Source Pickle from Sri Lanka >


    Sambol

    Lunumiris or chillie sambol from Sri Lanka

    Ready to Eat Coconut Sambol

    Sambol is a traditional Sri Lankan dish. While there are various types of Sambol, “Pol sambol” or coconut sambol is the most common type you will come across on a Sri Lankan dinner table. It is made from coconut and mostly eaten along with rice and other local dishes such as string hoppers and hoppers. It is a gluten-free, vegetarian food. It contains freshly grated coconut, onion, chillies, and Maldivian fish. The combination of pol sambol with warm rice simply cannot be touched. While It is a common household food in Sri Lanka it also available as a packeted ready to eat product in global and local market. 


    Ready to Eat Onion Sambol

    Locally known as seeni sambol or fried onion sambol is a caramalised onion chutney, that has long been a part of traditional cuisine. With a sweet, spicy and tangy taste and an oily texture, one of the key ingredients in this recipe is dried fish from the Maldives, which adds a distinct salty flavor and crispines. 

    Available in bottled or packeted versions Seeni Sambol is another Sri Lankan favourite that has conquered global markets and are mostly enjoyed with hoppers, string hoppers, milk rice or bread.


    Lunumiris or Chillie Sambol

    Lunu miris is a spicy paste like sambol that is made from red onion, chili powder, crushed red pepper, smoked and dried Maldives fish, and lime juice. It is most commonly served as a paste or topping for many traditional Sri Lankan dishes like milk rice, coconut roti, and hoppers. 

    Available in bottles and ready to mix packets, Its bold and hot flavors pair well with a meat marinade, is a topping for grilled fish or roasted veggies, can be used as a mix-in for soups and stews, and as an appetizer with a side of flatbread or raw vegetables. .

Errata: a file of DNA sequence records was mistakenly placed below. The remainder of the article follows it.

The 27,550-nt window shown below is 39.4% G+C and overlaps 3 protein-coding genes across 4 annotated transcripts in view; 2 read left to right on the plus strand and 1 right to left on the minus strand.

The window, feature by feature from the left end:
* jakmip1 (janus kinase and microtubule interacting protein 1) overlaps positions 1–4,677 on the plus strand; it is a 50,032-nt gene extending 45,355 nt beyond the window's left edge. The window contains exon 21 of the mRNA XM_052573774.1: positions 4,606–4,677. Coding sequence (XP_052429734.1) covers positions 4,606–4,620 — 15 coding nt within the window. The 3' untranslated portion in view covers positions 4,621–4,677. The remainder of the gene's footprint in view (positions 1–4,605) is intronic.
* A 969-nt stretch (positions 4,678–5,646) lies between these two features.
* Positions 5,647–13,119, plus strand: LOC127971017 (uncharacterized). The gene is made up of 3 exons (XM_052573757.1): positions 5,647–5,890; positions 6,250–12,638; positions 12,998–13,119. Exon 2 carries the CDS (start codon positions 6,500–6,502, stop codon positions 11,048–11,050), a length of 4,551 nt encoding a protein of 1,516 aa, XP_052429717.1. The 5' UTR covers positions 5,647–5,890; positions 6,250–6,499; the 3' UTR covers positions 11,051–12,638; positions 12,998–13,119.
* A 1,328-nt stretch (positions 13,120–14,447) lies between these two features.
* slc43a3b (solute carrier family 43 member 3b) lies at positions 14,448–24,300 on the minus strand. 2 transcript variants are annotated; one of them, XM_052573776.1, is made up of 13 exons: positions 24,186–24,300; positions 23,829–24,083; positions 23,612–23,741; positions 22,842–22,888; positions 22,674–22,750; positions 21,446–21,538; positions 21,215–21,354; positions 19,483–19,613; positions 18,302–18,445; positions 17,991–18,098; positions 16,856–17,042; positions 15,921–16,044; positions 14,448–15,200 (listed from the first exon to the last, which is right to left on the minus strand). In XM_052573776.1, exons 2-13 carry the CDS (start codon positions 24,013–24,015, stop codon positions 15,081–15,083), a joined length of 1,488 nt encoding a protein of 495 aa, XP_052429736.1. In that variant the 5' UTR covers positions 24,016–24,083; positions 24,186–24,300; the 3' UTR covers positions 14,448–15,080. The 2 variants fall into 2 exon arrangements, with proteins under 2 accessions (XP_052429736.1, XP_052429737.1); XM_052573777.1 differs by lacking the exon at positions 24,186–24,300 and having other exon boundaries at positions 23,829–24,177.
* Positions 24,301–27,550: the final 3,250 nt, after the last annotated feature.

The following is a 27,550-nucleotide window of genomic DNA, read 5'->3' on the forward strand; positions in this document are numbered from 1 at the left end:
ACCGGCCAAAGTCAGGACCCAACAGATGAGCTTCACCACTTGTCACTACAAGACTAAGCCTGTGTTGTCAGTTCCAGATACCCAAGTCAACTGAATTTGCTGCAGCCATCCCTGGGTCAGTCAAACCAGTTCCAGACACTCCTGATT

Source Ethnic Sambol from Sri Lanka >


    Sun-Dried Fruit

    Sun dried fruit varieties from Sri Lanka


    Dried fruit is a fruit that has all its water content removed. Sun drying is one of the most commonly practised methods of drying fruits. Sun-dried fruit can be preserved much longer than normal fruits. The process succeeds in taking enough moisture out of fruits to prevent them from getting spoiled.
    These fruits are known to have large amounts of vitamins, fibres, and minerals.  Raisins, which is another term for dried grapes, is a common sun-dried fruit that is available in the market. It is consumed straight like most dried fruits and is also used to make various desserts and dishes.
    This is followed by dates, which is the dried fruit of the date palm tree. Just like raisins, dates are also consumed without any further processing. Goraka is a dried fruit that plays a major role in day-to-day Sri Lankan cooking. It is known for its distinct, pleasing, sour taste. It also tenderizes the meat. 


    Health Benefits

    Sun-dried fruit is known to be highly nutritious. These fruits contain 3.5 times more fibre, vitamins, and minerals than normal fruits. For example, raisins are packed with fibre, potassium, and various other health-promoting plant compounds. As a result, consuming raisins can help to lower blood pressure, improve blood sugar control, and decrease inflammatory markers. 
    Just like raisins, dates are also known to be a good source of fibre. It also contains high amounts of potassium, iron, and plant compounds. Since it is also rich in antioxidants, it helps to reduce oxidative damage. However, it is important to avoid any sun-dried fruit that contains artificial sugars, since it can have harmful effects on your health. 

    Source Dried and Processed Food from Sri Lanka >